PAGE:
Subject(s)
Checklist , Research Report , Academies and Institutes , Humans , Reproducibility of Results
9.
J Environ Public Health ; 2022: 5852729, 2022.
Article in English | MEDLINE | ID: mdl-36105514

ABSTRACT

Herein, we report a novel nanofiber as a humidity sensor applied to autonomous vehicles. We prepared copper oxide nanofibers by electrospinning, characterized the obtained materials by XRD, SEM, and TEM, and fabricated MEMS sensors based on copper oxide nanofibers. The humidity sensitivity performance of the sensor was tested in different humidity environments. We found that the MEMS humidity sensor based on copper oxide nanofibers can detect the change of humidity in the environment over a large humidity range. Its fast response/mixing speed (1 s), good stability, and sensitivity make it to fully adapt to the high speed of the car.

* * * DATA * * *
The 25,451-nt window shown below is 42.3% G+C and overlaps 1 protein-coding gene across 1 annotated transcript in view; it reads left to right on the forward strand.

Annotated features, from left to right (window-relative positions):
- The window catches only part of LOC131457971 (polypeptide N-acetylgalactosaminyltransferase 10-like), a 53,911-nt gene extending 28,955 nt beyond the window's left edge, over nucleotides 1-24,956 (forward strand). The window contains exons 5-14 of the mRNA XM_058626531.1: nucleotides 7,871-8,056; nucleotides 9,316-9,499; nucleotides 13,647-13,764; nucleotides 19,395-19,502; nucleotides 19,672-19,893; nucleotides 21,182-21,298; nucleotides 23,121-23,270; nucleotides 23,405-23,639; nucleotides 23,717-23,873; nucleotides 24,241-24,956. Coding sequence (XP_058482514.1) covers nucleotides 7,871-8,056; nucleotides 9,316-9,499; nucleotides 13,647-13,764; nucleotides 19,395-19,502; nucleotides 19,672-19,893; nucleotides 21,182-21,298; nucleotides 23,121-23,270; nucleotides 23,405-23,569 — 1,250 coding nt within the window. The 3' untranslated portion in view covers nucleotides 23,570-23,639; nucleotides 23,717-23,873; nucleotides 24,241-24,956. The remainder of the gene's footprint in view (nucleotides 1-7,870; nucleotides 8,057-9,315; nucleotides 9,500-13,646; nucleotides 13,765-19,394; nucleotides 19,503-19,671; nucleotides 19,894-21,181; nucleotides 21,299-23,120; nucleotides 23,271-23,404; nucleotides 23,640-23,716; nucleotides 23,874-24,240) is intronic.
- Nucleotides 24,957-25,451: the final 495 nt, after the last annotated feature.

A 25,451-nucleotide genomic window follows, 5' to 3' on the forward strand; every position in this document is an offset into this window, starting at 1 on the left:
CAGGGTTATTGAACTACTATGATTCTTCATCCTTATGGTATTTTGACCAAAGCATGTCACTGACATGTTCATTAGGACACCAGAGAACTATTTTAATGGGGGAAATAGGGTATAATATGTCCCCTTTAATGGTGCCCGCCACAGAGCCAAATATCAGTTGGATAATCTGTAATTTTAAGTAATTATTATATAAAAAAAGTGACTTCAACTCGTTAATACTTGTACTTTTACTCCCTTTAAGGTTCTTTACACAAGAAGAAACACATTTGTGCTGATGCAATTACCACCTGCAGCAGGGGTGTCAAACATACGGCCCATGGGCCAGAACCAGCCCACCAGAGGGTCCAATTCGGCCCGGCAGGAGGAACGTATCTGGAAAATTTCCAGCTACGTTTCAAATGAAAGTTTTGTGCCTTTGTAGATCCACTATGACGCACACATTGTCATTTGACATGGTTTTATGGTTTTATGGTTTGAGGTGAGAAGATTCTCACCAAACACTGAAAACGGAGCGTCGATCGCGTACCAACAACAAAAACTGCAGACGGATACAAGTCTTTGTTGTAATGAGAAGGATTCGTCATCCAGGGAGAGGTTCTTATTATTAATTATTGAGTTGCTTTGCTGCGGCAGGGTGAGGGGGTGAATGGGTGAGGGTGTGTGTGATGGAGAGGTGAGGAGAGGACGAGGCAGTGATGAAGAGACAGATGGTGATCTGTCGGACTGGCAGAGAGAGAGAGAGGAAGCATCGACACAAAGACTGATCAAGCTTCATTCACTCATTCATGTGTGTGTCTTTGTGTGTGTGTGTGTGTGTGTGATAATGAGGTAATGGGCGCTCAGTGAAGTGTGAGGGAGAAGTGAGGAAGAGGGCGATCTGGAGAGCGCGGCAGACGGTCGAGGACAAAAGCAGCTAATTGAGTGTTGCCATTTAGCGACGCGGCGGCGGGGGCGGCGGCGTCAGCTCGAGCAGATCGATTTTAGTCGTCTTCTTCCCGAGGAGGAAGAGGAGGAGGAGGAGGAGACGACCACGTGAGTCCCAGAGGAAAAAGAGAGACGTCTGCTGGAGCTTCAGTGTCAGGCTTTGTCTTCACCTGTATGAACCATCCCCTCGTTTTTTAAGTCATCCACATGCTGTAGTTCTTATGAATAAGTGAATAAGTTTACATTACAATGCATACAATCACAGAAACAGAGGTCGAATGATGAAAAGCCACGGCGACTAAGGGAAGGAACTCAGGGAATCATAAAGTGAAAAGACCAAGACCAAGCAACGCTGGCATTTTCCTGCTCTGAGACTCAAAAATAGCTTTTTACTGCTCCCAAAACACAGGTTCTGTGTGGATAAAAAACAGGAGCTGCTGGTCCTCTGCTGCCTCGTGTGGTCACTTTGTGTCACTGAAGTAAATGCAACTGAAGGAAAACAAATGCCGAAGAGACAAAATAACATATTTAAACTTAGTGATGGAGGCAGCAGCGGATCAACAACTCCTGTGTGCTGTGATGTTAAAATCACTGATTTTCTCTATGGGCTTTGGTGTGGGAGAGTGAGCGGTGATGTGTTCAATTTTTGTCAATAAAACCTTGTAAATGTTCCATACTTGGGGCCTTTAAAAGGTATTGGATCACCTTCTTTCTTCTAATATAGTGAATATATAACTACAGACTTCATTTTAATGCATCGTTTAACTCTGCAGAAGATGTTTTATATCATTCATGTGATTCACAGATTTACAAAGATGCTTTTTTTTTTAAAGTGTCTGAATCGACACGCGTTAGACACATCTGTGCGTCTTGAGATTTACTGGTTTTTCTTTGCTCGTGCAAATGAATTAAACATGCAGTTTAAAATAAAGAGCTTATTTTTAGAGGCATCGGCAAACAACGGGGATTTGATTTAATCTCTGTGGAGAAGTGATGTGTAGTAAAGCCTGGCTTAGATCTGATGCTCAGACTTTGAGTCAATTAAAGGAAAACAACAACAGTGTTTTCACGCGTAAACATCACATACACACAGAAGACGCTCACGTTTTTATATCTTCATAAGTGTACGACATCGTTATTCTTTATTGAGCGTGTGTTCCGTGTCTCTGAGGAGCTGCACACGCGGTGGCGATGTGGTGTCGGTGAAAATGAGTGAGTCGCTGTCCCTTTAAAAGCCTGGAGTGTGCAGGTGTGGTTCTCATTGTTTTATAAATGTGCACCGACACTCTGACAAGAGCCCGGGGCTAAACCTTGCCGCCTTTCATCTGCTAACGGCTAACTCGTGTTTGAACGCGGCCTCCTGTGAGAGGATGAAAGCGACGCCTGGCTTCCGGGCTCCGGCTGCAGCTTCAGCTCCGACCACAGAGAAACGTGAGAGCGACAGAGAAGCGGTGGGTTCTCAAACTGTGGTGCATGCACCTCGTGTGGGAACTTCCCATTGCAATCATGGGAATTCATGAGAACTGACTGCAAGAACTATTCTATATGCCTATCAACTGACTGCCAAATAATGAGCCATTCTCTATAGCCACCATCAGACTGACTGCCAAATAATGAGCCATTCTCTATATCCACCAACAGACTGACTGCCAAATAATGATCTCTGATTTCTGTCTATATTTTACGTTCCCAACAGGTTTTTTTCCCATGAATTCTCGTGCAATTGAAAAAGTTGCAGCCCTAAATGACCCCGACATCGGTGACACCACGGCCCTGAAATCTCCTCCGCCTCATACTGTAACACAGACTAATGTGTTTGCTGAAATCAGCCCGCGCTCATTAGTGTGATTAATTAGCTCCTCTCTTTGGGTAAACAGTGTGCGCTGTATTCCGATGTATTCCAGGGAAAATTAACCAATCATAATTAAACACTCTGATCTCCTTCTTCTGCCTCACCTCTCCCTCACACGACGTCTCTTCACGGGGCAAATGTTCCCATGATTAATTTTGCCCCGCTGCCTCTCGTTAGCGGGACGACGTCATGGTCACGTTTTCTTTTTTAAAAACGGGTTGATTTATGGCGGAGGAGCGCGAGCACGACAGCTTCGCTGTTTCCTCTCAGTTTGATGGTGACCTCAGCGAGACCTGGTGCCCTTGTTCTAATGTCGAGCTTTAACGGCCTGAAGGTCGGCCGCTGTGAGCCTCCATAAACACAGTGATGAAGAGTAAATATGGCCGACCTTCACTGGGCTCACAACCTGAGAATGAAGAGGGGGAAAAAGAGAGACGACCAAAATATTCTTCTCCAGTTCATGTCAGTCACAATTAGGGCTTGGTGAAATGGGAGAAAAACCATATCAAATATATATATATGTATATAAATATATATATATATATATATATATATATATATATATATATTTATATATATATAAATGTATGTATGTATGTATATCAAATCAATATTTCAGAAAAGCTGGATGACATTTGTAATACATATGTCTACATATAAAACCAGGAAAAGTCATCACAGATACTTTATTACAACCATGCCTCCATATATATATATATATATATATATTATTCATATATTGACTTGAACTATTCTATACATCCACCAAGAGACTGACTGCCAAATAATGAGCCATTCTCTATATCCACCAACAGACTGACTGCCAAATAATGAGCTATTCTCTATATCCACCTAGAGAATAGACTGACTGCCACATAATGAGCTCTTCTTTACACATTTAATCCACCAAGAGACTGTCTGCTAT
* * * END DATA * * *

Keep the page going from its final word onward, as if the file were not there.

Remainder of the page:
Subject(s)
Micro-Electrical-Mechanical Systems , Nanofibers , Autonomous Vehicles , Copper , Oxides , Research Report
10.
BMJ ; 378: o2251, 2022 09 22.
Article in English | MEDLINE | ID: mdl-36137602
11.
J Evid Based Dent Pract ; 22(3): 101646, 2022 09.
Article in English | MEDLINE | ID: mdl-36162876

ABSTRACT